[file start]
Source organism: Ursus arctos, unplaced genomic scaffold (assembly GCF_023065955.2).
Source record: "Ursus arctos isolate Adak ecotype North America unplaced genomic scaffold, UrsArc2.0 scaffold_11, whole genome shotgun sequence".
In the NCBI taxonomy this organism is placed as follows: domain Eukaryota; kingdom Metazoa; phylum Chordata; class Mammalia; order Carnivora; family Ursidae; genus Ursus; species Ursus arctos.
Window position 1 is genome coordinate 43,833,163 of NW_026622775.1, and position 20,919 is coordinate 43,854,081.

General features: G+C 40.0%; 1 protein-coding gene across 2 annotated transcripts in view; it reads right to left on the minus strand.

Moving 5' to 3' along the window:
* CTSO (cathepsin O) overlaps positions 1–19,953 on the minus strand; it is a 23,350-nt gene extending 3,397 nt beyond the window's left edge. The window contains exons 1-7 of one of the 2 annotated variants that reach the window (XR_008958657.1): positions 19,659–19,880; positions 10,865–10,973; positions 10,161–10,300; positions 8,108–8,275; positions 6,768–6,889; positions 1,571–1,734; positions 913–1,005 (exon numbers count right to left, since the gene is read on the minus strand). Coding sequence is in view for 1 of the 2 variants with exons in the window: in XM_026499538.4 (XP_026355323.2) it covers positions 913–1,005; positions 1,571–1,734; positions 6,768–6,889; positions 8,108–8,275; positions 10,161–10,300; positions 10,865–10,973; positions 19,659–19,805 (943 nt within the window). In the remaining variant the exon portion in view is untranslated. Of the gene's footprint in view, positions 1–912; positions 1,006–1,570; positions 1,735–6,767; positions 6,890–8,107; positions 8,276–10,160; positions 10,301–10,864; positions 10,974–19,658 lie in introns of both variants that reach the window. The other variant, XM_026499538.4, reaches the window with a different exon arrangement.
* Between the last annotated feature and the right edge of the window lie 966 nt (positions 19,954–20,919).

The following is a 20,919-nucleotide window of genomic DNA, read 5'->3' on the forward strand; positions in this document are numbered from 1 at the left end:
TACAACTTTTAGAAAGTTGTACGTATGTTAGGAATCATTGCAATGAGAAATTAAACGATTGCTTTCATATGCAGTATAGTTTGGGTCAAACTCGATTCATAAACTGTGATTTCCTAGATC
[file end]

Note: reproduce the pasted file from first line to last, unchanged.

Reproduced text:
Source organism: Ursus arctos, unplaced genomic scaffold (assembly GCF_023065955.2).
Source record: "Ursus arctos isolate Adak ecotype North America unplaced genomic scaffold, UrsArc2.0 scaffold_11, whole genome shotgun sequence".
In the NCBI taxonomy this organism is placed as follows: domain Eukaryota; kingdom Metazoa; phylum Chordata; class Mammalia; order Carnivora; family Ursidae; genus Ursus; species Ursus arctos.
Window position 1 is genome coordinate 43,833,163 of NW_026622775.1, and position 20,919 is coordinate 43,854,081.

General features: G+C 40.0%; 1 protein-coding gene across 2 annotated transcripts in view; it reads right to left on the minus strand.

Moving 5' to 3' along the window:
* CTSO (cathepsin O) overlaps positions 1–19,953 on the minus strand; it is a 23,350-nt gene extending 3,397 nt beyond the window's left edge. The window contains exons 1-7 of one of the 2 annotated variants that reach the window (XR_008958657.1): positions 19,659–19,880; positions 10,865–10,973; positions 10,161–10,300; positions 8,108–8,275; positions 6,768–6,889; positions 1,571–1,734; positions 913–1,005 (exon numbers count right to left, since the gene is read on the minus strand). Coding sequence is in view for 1 of the 2 variants with exons in the window: in XM_026499538.4 (XP_026355323.2) it covers positions 913–1,005; positions 1,571–1,734; positions 6,768–6,889; positions 8,108–8,275; positions 10,161–10,300; positions 10,865–10,973; positions 19,659–19,805 (943 nt within the window). In the remaining variant the exon portion in view is untranslated. Of the gene's footprint in view, positions 1–912; positions 1,006–1,570; positions 1,735–6,767; positions 6,890–8,107; positions 8,276–10,160; positions 10,301–10,864; positions 10,974–19,658 lie in introns of both variants that reach the window. The other variant, XM_026499538.4, reaches the window with a different exon arrangement.
* Between the last annotated feature and the right edge of the window lie 966 nt (positions 19,954–20,919).

The following is a 20,919-nucleotide window of genomic DNA, read 5'->3' on the forward strand; positions in this document are numbered from 1 at the left end:
TACAACTTTTAGAAAGTTGTACGTATGTTAGGAATCATTGCAATGAGAAATTAAACGATTGCTTTCATATGCAGTATAGTTTGGGTCAAACTCGATTCATAAACTGTGATTTCCTAGATC